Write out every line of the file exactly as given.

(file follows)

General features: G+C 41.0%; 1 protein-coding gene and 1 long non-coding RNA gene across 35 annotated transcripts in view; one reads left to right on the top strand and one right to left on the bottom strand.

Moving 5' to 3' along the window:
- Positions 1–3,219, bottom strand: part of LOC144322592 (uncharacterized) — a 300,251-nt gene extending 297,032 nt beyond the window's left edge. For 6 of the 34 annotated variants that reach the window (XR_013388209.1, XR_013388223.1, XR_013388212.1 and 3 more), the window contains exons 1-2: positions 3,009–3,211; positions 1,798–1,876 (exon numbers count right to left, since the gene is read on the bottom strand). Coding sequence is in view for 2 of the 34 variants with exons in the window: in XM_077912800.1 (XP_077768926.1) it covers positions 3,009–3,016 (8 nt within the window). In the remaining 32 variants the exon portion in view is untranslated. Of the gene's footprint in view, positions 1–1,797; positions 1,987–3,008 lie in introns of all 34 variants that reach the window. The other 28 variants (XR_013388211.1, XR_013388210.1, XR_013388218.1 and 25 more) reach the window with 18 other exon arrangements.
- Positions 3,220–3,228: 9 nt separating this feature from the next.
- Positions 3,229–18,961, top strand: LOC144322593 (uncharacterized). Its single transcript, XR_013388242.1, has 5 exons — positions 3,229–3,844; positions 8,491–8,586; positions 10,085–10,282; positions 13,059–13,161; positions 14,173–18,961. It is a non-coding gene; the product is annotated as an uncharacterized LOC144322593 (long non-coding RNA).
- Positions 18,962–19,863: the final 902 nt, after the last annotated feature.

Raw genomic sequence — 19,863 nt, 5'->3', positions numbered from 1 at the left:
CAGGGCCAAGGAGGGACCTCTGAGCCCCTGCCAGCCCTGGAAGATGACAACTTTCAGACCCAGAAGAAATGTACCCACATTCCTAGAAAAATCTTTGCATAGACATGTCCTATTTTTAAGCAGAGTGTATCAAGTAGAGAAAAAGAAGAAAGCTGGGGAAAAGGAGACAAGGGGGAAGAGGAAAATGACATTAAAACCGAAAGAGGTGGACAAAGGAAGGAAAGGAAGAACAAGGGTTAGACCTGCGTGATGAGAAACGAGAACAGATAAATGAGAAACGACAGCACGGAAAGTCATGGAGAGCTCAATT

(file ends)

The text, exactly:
General features: G+C 41.0%; 1 protein-coding gene and 1 long non-coding RNA gene across 35 annotated transcripts in view; one reads left to right on the top strand and one right to left on the bottom strand.

Moving 5' to 3' along the window:
- Positions 1–3,219, bottom strand: part of LOC144322592 (uncharacterized) — a 300,251-nt gene extending 297,032 nt beyond the window's left edge. For 6 of the 34 annotated variants that reach the window (XR_013388209.1, XR_013388223.1, XR_013388212.1 and 3 more), the window contains exons 1-2: positions 3,009–3,211; positions 1,798–1,876 (exon numbers count right to left, since the gene is read on the bottom strand). Coding sequence is in view for 2 of the 34 variants with exons in the window: in XM_077912800.1 (XP_077768926.1) it covers positions 3,009–3,016 (8 nt within the window). In the remaining 32 variants the exon portion in view is untranslated. Of the gene's footprint in view, positions 1–1,797; positions 1,987–3,008 lie in introns of all 34 variants that reach the window. The other 28 variants (XR_013388211.1, XR_013388210.1, XR_013388218.1 and 25 more) reach the window with 18 other exon arrangements.
- Positions 3,220–3,228: 9 nt separating this feature from the next.
- Positions 3,229–18,961, top strand: LOC144322593 (uncharacterized). Its single transcript, XR_013388242.1, has 5 exons — positions 3,229–3,844; positions 8,491–8,586; positions 10,085–10,282; positions 13,059–13,161; positions 14,173–18,961. It is a non-coding gene; the product is annotated as an uncharacterized LOC144322593 (long non-coding RNA).
- Positions 18,962–19,863: the final 902 nt, after the last annotated feature.

Raw genomic sequence — 19,863 nt, 5'->3', positions numbered from 1 at the left:
CAGGGCCAAGGAGGGACCTCTGAGCCCCTGCCAGCCCTGGAAGATGACAACTTTCAGACCCAGAAGAAATGTACCCACATTCCTAGAAAAATCTTTGCATAGACATGTCCTATTTTTAAGCAGAGTGTATCAAGTAGAGAAAAAGAAGAAAGCTGGGGAAAAGGAGACAAGGGGGAAGAGGAAAATGACATTAAAACCGAAAGAGGTGGACAAAGGAAGGAAAGGAAGAACAAGGGTTAGACCTGCGTGATGAGAAACGAGAACAGATAAATGAGAAACGACAGCACGGAAAGTCATGGAGAGCTCAATT